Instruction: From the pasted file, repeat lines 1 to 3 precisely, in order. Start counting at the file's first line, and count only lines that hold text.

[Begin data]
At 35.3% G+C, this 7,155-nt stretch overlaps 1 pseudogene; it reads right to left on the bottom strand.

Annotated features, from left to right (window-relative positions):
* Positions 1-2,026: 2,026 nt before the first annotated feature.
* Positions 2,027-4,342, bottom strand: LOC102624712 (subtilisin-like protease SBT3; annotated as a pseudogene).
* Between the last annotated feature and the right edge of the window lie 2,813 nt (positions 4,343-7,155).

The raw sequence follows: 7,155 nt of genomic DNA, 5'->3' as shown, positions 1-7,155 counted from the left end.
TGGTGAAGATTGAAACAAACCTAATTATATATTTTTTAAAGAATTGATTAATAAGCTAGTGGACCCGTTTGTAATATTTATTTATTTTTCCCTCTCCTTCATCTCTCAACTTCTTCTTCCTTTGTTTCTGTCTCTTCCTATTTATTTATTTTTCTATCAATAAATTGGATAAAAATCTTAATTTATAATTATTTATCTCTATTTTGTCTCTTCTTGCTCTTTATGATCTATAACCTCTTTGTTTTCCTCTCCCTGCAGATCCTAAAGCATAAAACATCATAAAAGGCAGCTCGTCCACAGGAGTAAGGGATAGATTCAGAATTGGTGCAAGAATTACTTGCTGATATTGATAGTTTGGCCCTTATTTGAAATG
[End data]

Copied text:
At 35.3% G+C, this 7,155-nt stretch overlaps 1 pseudogene; it reads right to left on the bottom strand.

Annotated features, from left to right (window-relative positions):
* Positions 1-2,026: 2,026 nt before the first annotated feature.